The Molecular Biology and Human Genetics Program analyzes the genomic information from studies of organisrns from yeast to humans in, the discovery and functional analysis of novel genes responsible for cancer predisposition in high risk families as well as in sporadic cancers. Cancer development is associated with a series of changes in cellular genes. These changes occur as mutations or variations in gene expression in cancer causing genes and in other genes, which respond to them. Genetic alterations provide molecular signatures specific to each tumor type. Cancer susceptibility genes frequently cause so-called """"""""genomic instability"""""""" in which cells develop DNA damage in critical cancer-causing genes such as oncogenes and tumor suppressor genes. Either germline or somatic mutations affect proteins involved in signal transduction such as growth factor receptor pathways or transcription factors leading to changes in gene expression. Similarly, epigenetic changes can occur in the germ line or in somatic cells. Studies in human populations at extreme risk to cancer can be applied to the general population in which the genetics of cancer risk is subtler. The current efforts of this Program are on mechanisms of genomic instability, chromatin structure, cell cycle checkpoint control, transcriptional regulation of signal transduction, and post-translational control mechanisms. We utilize cell lines and whole animals to model the genetic mechanisms leading to precancerous cells, the molecular signatures of precancerous lesions, and the critical genetic events in the progression of these cells to neoplasia. Because of the extensive body of genetic information on DNA repair genes and growth control mechanisms in model organisms, we are applying the genetics of yeast and mouse model systems to understand human gone structure and function. We are analyzing the human homologues of well-characterized DNA repair and checkpoint genes for their role in genetic and sporadic human cancers. These genetic mechanisms will provide useful molecular targets for early detection, chemoprevention and chemotherapy. This body of knowledge also provides a novel approach to cancer risk determination in special populations.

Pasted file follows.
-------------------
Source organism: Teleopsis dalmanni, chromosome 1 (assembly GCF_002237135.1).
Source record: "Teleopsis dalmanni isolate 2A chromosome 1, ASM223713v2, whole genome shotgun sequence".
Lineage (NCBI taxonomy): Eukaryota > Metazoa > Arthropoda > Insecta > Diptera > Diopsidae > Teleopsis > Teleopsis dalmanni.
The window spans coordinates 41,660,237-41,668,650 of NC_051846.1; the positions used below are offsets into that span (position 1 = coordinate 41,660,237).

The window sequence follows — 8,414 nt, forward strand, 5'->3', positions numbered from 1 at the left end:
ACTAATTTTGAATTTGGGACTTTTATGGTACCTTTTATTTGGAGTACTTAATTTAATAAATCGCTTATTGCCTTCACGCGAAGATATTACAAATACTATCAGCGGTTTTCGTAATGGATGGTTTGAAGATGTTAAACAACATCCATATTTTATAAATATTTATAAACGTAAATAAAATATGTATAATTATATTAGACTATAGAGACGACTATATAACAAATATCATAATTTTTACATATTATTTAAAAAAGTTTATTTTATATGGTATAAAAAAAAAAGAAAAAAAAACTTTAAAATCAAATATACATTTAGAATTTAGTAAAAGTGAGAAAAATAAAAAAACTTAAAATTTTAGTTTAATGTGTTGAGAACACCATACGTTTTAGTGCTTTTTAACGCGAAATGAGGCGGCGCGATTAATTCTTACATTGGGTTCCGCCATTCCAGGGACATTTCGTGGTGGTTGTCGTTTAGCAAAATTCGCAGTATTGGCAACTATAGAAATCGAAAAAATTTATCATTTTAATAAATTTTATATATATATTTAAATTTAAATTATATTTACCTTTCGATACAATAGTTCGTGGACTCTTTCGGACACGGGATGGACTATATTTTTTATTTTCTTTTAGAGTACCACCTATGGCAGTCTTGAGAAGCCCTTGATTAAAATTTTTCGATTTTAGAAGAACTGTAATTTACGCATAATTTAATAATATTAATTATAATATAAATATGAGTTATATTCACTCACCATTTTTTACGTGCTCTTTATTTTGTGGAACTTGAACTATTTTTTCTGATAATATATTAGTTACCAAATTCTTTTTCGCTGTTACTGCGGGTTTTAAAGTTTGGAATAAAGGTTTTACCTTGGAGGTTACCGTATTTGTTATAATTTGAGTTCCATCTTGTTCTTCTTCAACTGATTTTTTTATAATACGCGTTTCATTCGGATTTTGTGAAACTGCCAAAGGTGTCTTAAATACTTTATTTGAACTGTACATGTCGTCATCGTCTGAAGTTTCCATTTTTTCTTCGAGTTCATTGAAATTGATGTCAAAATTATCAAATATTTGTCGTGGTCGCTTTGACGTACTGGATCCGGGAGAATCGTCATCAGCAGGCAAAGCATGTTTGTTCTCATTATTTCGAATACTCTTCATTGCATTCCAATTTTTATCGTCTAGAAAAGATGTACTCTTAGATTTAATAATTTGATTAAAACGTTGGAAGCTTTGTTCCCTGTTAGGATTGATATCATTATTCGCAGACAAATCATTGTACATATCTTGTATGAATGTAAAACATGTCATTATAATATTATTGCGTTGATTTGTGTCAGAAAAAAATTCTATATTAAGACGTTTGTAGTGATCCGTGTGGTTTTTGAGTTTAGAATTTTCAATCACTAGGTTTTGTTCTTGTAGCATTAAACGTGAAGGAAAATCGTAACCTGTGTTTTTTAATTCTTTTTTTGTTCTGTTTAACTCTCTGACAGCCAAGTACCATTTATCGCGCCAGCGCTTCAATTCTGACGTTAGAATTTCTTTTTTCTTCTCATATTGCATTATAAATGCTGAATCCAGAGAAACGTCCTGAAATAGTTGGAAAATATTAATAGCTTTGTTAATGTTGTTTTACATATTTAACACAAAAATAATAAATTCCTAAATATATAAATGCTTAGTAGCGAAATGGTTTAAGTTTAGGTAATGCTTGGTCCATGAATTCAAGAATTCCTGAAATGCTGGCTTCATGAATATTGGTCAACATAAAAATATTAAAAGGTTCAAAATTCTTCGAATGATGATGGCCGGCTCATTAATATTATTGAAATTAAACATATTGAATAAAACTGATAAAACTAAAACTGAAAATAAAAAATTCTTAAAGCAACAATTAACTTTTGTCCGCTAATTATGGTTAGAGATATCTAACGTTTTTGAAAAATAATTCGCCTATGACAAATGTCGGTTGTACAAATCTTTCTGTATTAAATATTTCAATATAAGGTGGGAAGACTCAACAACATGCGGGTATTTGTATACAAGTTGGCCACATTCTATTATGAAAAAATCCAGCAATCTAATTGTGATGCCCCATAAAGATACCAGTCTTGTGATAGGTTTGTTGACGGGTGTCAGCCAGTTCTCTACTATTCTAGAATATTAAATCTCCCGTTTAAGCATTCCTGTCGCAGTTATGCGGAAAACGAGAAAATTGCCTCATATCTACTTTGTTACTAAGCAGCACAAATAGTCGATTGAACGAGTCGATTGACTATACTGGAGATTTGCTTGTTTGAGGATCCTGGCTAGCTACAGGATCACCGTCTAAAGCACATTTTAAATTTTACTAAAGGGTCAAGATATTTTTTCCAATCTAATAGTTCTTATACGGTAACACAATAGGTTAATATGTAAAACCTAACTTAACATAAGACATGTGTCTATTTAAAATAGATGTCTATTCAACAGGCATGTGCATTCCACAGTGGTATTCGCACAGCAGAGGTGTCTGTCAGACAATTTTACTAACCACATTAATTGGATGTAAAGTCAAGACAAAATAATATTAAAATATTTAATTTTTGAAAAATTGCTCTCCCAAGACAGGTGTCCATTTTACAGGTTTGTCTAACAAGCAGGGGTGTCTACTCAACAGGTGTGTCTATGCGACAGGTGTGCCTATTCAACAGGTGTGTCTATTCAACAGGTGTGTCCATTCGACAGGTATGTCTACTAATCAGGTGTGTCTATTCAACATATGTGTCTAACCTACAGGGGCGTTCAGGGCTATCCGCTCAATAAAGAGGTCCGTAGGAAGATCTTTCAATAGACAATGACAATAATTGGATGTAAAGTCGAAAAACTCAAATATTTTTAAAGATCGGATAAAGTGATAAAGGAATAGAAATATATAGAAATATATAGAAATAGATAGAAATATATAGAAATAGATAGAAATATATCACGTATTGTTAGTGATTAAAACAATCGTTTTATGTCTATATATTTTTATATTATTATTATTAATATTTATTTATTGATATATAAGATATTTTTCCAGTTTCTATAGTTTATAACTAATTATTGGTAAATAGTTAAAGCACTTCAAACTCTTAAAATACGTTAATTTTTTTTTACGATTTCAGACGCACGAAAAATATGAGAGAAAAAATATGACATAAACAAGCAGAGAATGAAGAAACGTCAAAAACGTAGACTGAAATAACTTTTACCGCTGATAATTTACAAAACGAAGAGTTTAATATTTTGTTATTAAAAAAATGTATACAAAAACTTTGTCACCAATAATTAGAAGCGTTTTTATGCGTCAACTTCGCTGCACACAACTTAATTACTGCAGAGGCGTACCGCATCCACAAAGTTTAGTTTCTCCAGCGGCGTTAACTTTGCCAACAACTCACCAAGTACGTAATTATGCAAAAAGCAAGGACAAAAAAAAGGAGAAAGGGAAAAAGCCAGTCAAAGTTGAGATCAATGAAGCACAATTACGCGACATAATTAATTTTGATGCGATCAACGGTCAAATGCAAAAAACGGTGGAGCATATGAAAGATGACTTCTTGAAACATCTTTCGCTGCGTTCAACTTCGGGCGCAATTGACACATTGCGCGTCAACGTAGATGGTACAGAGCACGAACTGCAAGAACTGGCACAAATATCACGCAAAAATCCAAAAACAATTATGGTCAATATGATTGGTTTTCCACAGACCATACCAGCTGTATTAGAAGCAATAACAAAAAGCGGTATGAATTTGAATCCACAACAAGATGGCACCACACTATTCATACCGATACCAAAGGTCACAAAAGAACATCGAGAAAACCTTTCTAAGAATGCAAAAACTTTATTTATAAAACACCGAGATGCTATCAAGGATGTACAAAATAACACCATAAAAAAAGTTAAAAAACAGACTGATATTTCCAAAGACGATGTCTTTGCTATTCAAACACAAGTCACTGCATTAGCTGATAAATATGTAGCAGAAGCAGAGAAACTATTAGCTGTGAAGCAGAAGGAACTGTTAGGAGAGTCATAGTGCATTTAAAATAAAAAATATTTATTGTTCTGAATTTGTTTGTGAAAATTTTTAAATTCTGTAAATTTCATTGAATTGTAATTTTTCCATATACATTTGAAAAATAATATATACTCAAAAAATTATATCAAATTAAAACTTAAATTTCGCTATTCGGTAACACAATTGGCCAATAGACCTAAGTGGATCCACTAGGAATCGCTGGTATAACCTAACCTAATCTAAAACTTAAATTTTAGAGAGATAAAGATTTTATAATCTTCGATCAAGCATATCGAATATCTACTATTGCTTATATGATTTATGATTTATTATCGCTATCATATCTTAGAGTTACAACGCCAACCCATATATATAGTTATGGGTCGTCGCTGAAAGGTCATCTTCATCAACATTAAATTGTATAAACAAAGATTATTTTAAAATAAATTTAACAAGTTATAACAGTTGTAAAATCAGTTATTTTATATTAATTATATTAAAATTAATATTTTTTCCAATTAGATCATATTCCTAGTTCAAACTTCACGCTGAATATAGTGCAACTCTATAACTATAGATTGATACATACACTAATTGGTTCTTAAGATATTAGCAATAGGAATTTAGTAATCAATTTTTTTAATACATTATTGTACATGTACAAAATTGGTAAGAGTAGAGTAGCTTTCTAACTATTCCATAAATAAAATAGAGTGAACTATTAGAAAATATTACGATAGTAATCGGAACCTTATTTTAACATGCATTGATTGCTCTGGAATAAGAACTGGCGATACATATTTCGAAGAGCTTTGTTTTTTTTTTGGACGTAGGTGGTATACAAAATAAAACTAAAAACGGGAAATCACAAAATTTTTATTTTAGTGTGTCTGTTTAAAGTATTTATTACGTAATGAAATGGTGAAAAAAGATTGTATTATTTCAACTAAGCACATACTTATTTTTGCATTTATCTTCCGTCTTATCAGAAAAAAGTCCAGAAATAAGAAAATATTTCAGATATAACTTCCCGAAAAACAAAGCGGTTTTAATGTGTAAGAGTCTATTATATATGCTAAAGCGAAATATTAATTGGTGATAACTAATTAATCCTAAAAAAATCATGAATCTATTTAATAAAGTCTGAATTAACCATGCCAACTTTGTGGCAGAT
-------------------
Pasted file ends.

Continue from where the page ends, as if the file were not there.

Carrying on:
National Institute of Health (NIH)
National Cancer Institute (NCI)
Center Core Grants (P30)
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Subcommittee G - Education (NCI)
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Wayne State University
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